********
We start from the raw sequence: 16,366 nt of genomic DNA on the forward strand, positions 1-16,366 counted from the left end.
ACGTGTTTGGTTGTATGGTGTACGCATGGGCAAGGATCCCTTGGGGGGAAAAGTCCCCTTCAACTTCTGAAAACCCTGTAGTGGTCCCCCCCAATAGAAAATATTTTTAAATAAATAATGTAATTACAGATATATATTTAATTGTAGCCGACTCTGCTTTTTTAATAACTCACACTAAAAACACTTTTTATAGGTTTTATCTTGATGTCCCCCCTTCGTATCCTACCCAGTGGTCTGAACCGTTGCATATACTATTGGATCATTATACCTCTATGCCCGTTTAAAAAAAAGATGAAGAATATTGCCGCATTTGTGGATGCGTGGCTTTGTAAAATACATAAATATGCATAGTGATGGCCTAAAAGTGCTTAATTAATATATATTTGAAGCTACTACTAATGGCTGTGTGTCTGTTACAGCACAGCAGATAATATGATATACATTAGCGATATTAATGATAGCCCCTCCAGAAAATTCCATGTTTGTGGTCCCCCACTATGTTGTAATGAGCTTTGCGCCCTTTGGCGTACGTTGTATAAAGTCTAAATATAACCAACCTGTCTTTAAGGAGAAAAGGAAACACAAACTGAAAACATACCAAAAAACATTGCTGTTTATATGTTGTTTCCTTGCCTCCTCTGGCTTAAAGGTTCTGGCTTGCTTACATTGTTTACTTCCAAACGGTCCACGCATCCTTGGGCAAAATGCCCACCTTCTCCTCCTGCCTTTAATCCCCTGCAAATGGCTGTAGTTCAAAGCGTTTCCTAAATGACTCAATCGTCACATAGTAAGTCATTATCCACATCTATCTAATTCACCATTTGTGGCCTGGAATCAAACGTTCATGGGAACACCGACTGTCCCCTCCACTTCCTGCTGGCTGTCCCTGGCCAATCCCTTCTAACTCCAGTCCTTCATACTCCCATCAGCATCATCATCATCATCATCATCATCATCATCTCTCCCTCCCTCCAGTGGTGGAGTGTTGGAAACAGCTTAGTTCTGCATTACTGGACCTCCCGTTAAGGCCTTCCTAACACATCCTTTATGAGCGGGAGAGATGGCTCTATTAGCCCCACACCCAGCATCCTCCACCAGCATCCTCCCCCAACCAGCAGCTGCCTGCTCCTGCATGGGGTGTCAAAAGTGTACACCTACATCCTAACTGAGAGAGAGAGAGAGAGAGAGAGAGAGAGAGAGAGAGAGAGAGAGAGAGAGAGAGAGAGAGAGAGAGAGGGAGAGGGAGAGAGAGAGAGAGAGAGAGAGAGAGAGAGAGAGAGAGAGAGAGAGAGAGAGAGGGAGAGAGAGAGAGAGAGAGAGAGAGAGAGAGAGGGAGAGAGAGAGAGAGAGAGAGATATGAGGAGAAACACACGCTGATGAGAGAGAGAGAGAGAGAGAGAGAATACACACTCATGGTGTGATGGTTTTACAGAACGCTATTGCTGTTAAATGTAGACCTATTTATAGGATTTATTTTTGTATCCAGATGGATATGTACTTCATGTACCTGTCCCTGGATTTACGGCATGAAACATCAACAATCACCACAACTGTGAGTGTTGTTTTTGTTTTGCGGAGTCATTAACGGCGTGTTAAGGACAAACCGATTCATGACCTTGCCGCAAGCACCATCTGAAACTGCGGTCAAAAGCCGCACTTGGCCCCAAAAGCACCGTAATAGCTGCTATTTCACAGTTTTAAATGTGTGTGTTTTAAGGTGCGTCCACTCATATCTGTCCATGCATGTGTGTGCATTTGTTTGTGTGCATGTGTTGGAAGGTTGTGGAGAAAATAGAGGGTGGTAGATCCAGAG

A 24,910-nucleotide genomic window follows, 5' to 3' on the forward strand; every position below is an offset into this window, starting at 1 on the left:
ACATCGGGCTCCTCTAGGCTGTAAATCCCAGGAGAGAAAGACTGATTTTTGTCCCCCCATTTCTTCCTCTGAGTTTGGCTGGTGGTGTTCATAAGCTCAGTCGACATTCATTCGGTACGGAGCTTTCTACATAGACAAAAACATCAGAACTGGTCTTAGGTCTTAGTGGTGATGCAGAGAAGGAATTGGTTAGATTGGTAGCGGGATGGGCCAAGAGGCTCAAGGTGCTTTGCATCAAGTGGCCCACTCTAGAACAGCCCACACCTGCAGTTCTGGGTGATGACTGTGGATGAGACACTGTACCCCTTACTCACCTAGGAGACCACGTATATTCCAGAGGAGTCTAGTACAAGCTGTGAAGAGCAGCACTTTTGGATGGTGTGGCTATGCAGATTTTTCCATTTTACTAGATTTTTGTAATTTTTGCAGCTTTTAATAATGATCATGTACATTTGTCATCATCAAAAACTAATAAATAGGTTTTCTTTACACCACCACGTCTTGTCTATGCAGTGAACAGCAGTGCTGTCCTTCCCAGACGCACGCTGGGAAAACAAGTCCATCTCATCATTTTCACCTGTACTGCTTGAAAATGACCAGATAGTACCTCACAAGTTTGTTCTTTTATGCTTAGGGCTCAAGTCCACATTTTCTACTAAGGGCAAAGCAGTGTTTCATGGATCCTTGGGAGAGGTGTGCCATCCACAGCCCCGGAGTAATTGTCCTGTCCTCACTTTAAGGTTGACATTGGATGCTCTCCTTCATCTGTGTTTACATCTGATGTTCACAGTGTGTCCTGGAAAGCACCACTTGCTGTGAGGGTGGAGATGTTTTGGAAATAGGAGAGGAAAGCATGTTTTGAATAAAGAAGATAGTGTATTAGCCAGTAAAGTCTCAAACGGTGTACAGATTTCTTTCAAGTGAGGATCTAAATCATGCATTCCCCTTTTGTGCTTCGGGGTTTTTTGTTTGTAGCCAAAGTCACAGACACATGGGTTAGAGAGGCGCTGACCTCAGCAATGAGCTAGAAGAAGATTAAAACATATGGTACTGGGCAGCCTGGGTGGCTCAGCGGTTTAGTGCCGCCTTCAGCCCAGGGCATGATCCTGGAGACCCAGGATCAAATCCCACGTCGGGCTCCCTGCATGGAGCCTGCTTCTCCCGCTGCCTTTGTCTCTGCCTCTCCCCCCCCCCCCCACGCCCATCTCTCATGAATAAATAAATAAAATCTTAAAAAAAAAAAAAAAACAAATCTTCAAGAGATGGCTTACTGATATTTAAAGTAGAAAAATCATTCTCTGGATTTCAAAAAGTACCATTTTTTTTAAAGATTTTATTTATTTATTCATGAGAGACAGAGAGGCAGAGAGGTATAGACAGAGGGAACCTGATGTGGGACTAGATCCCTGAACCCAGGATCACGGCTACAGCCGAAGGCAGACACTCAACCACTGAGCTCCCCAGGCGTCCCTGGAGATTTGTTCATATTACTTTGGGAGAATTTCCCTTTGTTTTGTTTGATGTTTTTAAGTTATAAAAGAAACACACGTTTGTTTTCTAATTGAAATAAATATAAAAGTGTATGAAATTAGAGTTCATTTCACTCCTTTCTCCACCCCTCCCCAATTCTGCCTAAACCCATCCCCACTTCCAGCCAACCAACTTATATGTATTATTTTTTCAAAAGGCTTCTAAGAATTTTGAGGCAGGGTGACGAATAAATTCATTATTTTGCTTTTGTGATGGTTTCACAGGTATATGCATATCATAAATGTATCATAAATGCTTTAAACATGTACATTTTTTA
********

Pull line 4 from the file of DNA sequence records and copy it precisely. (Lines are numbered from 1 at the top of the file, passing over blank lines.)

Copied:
ACATCGGGCTCCTCTAGGCTGTAAATCCCAGGAGAGAAAGACTGATTTTTGTCCCCCCATTTCTTCCTCTGAGTTTGGCTGGTGGTGTTCATAAGCTCAGTCGACATTCATTCGGTACGGAGCTTTCTACATAGACAAAAACATCAGAACTGGTCTTAGGTCTTAGTGGTGATGCAGAGAAGGAATTGGTTAGATTGGTAGCGGGATGGGCCAAGAGGCTCAAGGTGCTTTGCATCAAGTGGCCCACTCTAGAACAGCCCACACCTGCAGTTCTGGGTGATGACTGTGGATGAGACACTGTACCCCTTACTCACCTAGGAGACCACGTATATTCCAGAGGAGTCTAGTACAAGCTGTGAAGAGCAGCACTTTTGGATGGTGTGGCTATGCAGATTTTTCCATTTTACTAGATTTTTGTAATTTTTGCAGCTTTTAATAATGATCATGTACATTTGTCATCATCAAAAACTAATAAATAGGTTTTCTTTACACCACCACGTCTTGTCTATGCAGTGAACAGCAGTGCTGTCCTTCCCAGACGCACGCTGGGAAAACAAGTCCATCTCATCATTTTCACCTGTACTGCTTGAAAATGACCAGATAGTACCTCACAAGTTTGTTCTTTTATGCTTAGGGCTCAAGTCCACATTTTCTACTAAGGGCAAAGCAGTGTTTCATGGATCCTTGGGAGAGGTGTGCCATCCACAGCCCCGGAGTAATTGTCCTGTCCTCACTTTAAGGTTGACATTGGATGCTCTCCTTCATCTGTGTTTACATCTGATGTTCACAGTGTGTCCTGGAAAGCACCACTTGCTGTGAGGGTGGAGATGTTTTGGAAATAGGAGAGGAAAGCATGTTTTGAATAAAGAAGATAGTGTATTAGCCAGTAAAGTCTCAAACGGTGTACAGATTTCTTTCAAGTGAGGATCTAAATCATGCATTCCCCTTTTGTGCTTCGGGGTTTTTTGTTTGTAGCCAAAGTCACAGACACATGGGTTAGAGAGGCGCTGACCTCAGCAATGAGCTAGAAGAAGATTAAAACATATGGTACTGGGCAGCCTGGGTGGCTCAGCGGTTTAGTGCCGCCTTCAGCCCAGGGCATGATCCTGGAGACCCAGGATCAAATCCCACGTCGGGCTCCCTGCATGGAGCCTGCTTCTCCCGCTGCCTTTGTCTCTGCCTCTCCCCCCCCCCCCCACGCCCATCTCTCATGAATAAATAAATAAAATCTTAAAAAAAAAAAAAAAACAAATCTTCAAGAGATGGCTTACTGATATTTAAAGTAGAAAAATCATTCTCTGGATTTCAAAAAGTACCATTTTTTTTAAAGATTTTATTTATTTATTCATGAGAGACAGAGAGGCAGAGAGGTATAGACAGAGGGAACCTGATGTGGGACTAGATCCCTGAACCCAGGATCACGGCTACAGCCGAAGGCAGACACTCAACCACTGAGCTCCCCAGGCGTCCCTGGAGATTTGTTCATATTACTTTGGGAGAATTTCCCTTTGTTTTGTTTGATGTTTTTAAGTTATAAAAGAAACACACGTTTGTTTTCTAATTGAAATAAATATAAAAGTGTATGAAATTAGAGTTCATTTCACTCCTTTCTCCACCCCTCCCCAATTCTGCCTAAACCCATCCCCACTTCCAGCCAACCAACTTATATGTATTATTTTTTCAAAAGGCTTCTAAGAATTTTGAGGCAGGGTGACGAATAAATTCATTATTTTGCTTTTGTGATGGTTTCACAGGTATATGCATATCATAAATGTATCATAAATGCTTTAAACATGTACATTTTTTA